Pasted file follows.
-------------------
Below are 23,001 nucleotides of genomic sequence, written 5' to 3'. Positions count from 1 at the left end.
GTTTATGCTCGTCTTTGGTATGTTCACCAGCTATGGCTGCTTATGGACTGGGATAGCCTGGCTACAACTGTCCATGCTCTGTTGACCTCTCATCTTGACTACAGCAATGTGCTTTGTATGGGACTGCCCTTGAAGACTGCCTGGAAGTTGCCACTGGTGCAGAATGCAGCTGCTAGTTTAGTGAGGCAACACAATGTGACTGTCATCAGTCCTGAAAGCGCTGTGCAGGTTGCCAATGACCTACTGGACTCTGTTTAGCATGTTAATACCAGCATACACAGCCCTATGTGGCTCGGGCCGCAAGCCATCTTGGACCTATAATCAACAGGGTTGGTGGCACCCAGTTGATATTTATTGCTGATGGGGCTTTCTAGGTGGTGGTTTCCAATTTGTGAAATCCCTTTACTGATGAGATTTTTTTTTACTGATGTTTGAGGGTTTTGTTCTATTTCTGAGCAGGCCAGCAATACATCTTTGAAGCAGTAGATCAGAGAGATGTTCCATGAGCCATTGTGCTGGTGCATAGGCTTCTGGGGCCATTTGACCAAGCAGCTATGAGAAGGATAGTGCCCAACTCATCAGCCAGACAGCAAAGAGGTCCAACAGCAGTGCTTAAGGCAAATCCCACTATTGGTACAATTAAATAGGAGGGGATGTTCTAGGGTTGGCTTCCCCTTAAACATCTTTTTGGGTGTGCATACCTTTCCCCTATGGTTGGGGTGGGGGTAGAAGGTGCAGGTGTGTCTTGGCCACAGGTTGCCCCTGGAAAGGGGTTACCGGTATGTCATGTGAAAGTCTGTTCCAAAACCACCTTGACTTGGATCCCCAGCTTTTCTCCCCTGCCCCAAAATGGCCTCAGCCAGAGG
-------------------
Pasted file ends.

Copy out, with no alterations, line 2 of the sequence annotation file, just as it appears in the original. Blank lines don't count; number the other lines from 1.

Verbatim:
GTTTATGCTCGTCTTTGGTATGTTCACCAGCTATGGCTGCTTATGGACTGGGATAGCCTGGCTACAACTGTCCATGCTCTGTTGACCTCTCATCTTGACTACAGCAATGTGCTTTGTATGGGACTGCCCTTGAAGACTGCCTGGAAGTTGCCACTGGTGCAGAATGCAGCTGCTAGTTTAGTGAGGCAACACAATGTGACTGTCATCAGTCCTGAAAGCGCTGTGCAGGTTGCCAATGACCTACTGGACTCTGTTTAGCATGTTAATACCAGCATACACAGCCCTATGTGGCTCGGGCCGCAAGCCATCTTGGACCTATAATCAACAGGGTTGGTGGCACCCAGTTGATATTTATTGCTGATGGGGCTTTCTAGGTGGTGGTTTCCAATTTGTGAAATCCCTTTACTGATGAGATTTTTTTTTACTGATGTTTGAGGGTTTTGTTCTATTTCTGAGCAGGCCAGCAATACATCTTTGAAGCAGTAGATCAGAGAGATGTTCCATGAGCCATTGTGCTGGTGCATAGGCTTCTGGGGCCATTTGACCAAGCAGCTATGAGAAGGATAGTGCCCAACTCATCAGCCAGACAGCAAAGAGGTCCAACAGCAGTGCTTAAGGCAAATCCCACTATTGGTACAATTAAATAGGAGGGGATGTTCTAGGGTTGGCTTCCCCTTAAACATCTTTTTGGGTGTGCATACCTTTCCCCTATGGTTGGGGTGGGGGTAGAAGGTGCAGGTGTGTCTTGGCCACAGGTTGCCCCTGGAAAGGGGTTACCGGTATGTCATGTGAAAGTCTGTTCCAAAACCACCTTGACTTGGATCCCCAGCTTTTCTCCCCTGCCCCAAAATGGCCTCAGCCAGAGG